Tag Archives: jive-ass

The Bow Tie

Holy crap, I am so excited to share this anchor submission with you all! It’s awesome jive-assery of the “over-engineered macrame project” variety (my favorite style). Beyond that it’s just bizarre. It’s from the Ouray Ice Park (hard to believe, I know) and the photos were submitted by Kent Bailey, who was visiting the park for the first time.  Kent calls this beast “The Bow Tie”, which is aptly named, as you can see.

An utterly strange ice climbing top rope anchor, macrame stylie.

Figure 1: An utterly strange ice climbing top rope anchor, macrame stylie.

As you can see, this is a redundant two point anchor. One anchor point is that simple loop of rope tied around the left tree with a knot I can’t quite identify. Here is a closer view. Any ideas anyone?

Bow Tie Ice Climbing Anchor from Another Angle.

Bow Tie Ice Climbing Anchor from Another Angle.

That knot on the left edge of the photo: it doesn’t quite look like a bowline. Not sure what it is. At any rate, here is a third photo from another angle:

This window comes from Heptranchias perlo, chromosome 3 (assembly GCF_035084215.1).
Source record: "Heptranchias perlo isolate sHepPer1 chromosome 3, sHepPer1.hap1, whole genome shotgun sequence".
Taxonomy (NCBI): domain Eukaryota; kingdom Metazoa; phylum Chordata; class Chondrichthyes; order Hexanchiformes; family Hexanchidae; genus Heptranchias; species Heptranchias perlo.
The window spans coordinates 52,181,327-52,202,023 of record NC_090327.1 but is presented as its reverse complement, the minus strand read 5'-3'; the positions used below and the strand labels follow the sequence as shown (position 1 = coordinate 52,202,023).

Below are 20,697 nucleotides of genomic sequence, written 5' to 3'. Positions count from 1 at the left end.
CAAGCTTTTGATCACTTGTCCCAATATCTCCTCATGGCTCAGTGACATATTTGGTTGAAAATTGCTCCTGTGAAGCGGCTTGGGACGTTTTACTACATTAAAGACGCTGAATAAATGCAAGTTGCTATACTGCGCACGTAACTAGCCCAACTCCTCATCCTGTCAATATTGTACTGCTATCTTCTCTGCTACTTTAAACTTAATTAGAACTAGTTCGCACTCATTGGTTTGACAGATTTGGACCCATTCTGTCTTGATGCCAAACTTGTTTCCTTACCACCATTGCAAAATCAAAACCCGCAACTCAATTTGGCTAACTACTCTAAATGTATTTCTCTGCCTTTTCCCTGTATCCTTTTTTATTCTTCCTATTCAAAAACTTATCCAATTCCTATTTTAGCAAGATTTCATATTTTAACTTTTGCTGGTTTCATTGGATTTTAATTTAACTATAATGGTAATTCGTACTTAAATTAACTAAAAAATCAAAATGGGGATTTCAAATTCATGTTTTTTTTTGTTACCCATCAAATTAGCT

Figure 3: Bow Tie Ice Climbing Top Rope Anchor from another angle.

Figure 3: Bow Tie Ice Climbing Top Rope Anchor from another angle.

Let’s move onto the second anchor point of this redundant anchor. It appears to be the load end of that elaborate spiderweb of rope wrapped around the two trees and tied up in a bow. You can see it better in figure 1. Yep. Looks like that’ll hold. I think it’ll hold. Which brings us to the question–to the elephant in the room as it were: why are those two trees bound together with that macrame project of rope? Is the idea to keep one of them from uprooting and getting yanked down the ice wall? They seem like pretty stout trees to me. Is this intended to be an art installation? In the end it really doesn’t look all that dangerous. It’s just…well…bizarre. I really don’t get it. I think Kent put it best when he wrote “I’m not really sure what all is really going on in this anchor.” My thoughts exactly, Kent. This is Jive-Ass Gold!